Our current study examines the potential for North American bullfrogs to serve as a conduit for the spread of B. dendrobatidis in Brazil. Samples from bullfrog farms in Brazil were assayed for the presence of B. dendrobatidis using molecular diagnostics. Batrachochytrium dendrobatidis was readily detected, and several axenic cultures of the fungus were isolated and compared with a global sample of isolates, including those from North American bullfrogs in the US, using a population genetic approach. The data presented shed light on the historical and current distribution of B. dendrobatidis in South America. Our findings have important implications for the management of the North American bullfrog in Brazil, with the intent of minimizing the risks associated with the introduction of amphibian disease to captive populations. An understanding of the persistence and spread of B. dendrobatidis in Latin America is crucial to the conservation of native amphibian fauna.

Methods

  1. Top of page
  2. Abstract
  3. Introduction
  4. Methods
  5. Results
  6. Discussion
  7. Acknowledgments
  8. References

Sample collection

In June 2006, 288 adult R. catesbeiana were swabbed from four farms located within 90–120 miles north-east of São Paulo city, Brazil (Farms A, B, C and D) (Table 1). Each individual frog was swabbed along the ventral surface and on the webbing between the digits using Medical Wire and Equipment Company's MW100 dry swab. Toe clips were taken from a subset of individuals (40 in total; 10/farm) and placed in 70% ethanol. A fresh pair of gloves was used for each individual frog and equipment was sterilized with ethanol and subsequently flamed between specimens. The swabs were analyzed using quantitative PCR to detect B. dendrobatidis infection (Boyle et al., 2004). Samples were run in triplicate and those that returned a low number of zoospore equivalents in only one or two wells were defined as indeterminate and were excluded from our calculations of infection prevalence. Toe clips were later fixed in 10% neutral buffered formalin, embedded in paraffin, sectioned and stained with hematoxylin and eosin for histological analysis of B. dendrobatidis. To standardize our observations, we examined 25 fields of view containing keratinized skin for each frog (using a × 40 objective lens). We also received and swabbed a shipment of three live bullfrog tadpoles from a farm located in the Amazon region of Brazil in the state of Pará (Farm E) in September 2008. In January 2009, 40 additional R. catesbeiana specimens (15 tadpole and 25 adult) were swabbed on a repeat visit to Farm C. Farms A, C, D and E are all commercial farms, raising frogs for the food trade. Farm B supplies animals for research and for distribution to commercial farms located in Brazil.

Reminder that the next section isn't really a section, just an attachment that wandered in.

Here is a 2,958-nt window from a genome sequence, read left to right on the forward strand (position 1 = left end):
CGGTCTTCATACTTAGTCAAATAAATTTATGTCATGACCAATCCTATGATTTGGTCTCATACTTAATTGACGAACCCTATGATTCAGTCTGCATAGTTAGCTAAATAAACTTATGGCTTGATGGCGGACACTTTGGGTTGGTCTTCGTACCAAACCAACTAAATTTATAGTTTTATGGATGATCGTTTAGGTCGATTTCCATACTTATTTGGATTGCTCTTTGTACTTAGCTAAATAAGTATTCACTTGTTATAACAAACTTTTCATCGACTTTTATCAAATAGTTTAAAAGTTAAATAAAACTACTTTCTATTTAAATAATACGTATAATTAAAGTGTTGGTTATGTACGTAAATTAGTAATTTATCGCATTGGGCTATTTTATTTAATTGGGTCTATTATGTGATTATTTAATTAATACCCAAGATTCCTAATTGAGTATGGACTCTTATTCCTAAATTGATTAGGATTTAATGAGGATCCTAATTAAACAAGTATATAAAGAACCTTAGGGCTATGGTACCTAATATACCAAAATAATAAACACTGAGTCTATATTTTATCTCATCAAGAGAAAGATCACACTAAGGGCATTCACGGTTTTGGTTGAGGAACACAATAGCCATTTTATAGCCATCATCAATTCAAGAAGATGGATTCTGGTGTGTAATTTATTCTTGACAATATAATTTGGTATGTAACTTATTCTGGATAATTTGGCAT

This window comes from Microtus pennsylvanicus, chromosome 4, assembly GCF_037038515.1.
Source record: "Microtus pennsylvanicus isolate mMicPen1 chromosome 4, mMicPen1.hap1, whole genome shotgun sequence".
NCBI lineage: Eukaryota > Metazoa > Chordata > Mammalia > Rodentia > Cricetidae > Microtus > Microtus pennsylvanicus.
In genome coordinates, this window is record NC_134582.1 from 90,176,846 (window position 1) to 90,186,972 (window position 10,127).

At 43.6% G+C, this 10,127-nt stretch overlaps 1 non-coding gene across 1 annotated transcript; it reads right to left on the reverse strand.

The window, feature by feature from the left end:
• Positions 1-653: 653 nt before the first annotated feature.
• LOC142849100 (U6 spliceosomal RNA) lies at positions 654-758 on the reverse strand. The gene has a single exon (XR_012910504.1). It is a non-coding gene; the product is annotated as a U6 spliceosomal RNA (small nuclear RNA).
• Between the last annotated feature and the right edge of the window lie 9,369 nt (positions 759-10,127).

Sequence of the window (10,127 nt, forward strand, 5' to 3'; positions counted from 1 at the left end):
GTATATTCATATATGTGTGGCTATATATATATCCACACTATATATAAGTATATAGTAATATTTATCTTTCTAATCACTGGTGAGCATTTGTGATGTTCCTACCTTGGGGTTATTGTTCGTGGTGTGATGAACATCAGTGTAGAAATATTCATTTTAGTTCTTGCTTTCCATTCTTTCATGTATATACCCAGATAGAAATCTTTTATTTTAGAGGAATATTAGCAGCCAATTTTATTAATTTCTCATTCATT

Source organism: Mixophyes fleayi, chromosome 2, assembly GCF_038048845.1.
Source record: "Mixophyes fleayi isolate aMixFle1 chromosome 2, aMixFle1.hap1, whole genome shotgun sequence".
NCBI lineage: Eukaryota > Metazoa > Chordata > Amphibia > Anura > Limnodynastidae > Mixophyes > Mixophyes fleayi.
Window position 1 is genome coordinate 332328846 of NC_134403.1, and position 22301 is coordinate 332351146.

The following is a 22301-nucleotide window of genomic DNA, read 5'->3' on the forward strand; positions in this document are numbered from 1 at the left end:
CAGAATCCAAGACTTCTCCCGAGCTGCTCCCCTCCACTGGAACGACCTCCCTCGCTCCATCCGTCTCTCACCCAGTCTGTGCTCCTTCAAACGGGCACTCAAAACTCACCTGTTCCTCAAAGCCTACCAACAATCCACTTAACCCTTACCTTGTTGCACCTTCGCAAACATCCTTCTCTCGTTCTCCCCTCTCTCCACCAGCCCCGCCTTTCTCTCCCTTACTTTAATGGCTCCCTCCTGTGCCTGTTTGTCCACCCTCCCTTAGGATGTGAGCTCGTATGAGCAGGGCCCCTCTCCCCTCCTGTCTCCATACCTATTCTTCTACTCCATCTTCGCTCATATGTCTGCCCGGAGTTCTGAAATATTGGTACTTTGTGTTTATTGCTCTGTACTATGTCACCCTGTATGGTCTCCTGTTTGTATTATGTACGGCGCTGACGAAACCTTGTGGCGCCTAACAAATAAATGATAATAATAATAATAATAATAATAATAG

Table 1.   PCR detection of Batrachochytrium dendrobatidis from swabs of farmed, Rana catesbeiana in the states of São Paulo and Pará, Brazil
DateSiteLife stageBatrachochytrium dendrobatidis% infected by PCR (n)
June 06Farm AAdult100% (86)
Farm BAdult87% (30)
Farm CAdult0% (100)
Farm DAdult93% (82)
August 08Farm ETadpole100% (3)
January 09Farm CTadpole93% (15)
Farm CAdult0% (25)

In August 2008, we revisited three of the four farms (Farms A, B and C) sampled in 2006 (the fourth, Farm D, no longer being in operation). We collected 13 tadpoles, with a bias for those with missing mouthparts, from our 2006 B. dendrobatidis positive farms (Farms A and B). We also observed missing mouthparts in Farm C tadpoles (previously shown to be free of B. dendrobatidis infection according to our 2006 data) and collected three individuals for further investigation. Tadpoles were bagged separately by site and transported live back to the laboratory. Three live, bullfrog tadpoles were shipped to São Paulo from Farm E (swabbed before dissection). An additional 15 tadpoles from Farm C were collected in January 2009 for isolation purposes.

Culture isolation of B. dendrobatidis

Tadpoles were euthanized in accordance with the procedures set forth by the Biological Institute, São Paulo, Brazil. Animals were placed on ice for c. 10 min for desensitization before decapitation and pithing. Fresh tissue from the keratinized region of the tadpole mouthparts was then excised, placed on a slide with distilled water and cover slipped and examined under a microscope using a × 40 objective lens to determine whether B. dendrobatidis zoosporangia were present (characterized by clusters of small spherical bodies with a cell wall, some with a visible septum). Fresh skin sections positive for infection were immediately processed for isolation following the protocol of Longcore (2000).

Population genetic analysis

We generated genotypes for eight new isolates and compared them with an existing global dataset (Table 2). The eight isolates were as follows: two isolates were from the Savannah River Site, SC, USA (SRS810 and SRS812; isolated from North American bullfrog tadpoles and grown in culture since August 2006), one isolate was from an introduced population of R. catesbeiana in the Andean region of Venezuela (JEL428) and five isolates were from captive bullfrogs isolated in Brazil during the current study (LMS902, LMS925, LMS929, LMS930 and LMS931). Genotyping of 17 nuclear loci by DNA sequencing was accomplished following the protocols in James et al. (2009). A network depicting genetic relatedness among individuals was calculated from the genotype data by statistical parsimony using the software tcs 1.21 (Clement, Posada & Crandall, 2000), after estimating genetic distances between isolates as described in James et al. (2009). A dendrogram of R. catesbeiana isolates and additional isolates from South and Central America was also reconstructed using UPGMA as implemented in paup v4.0b10 (Swofford, 2002). The significance of branches was assessed using 100 bootstrap pseudo-replicates.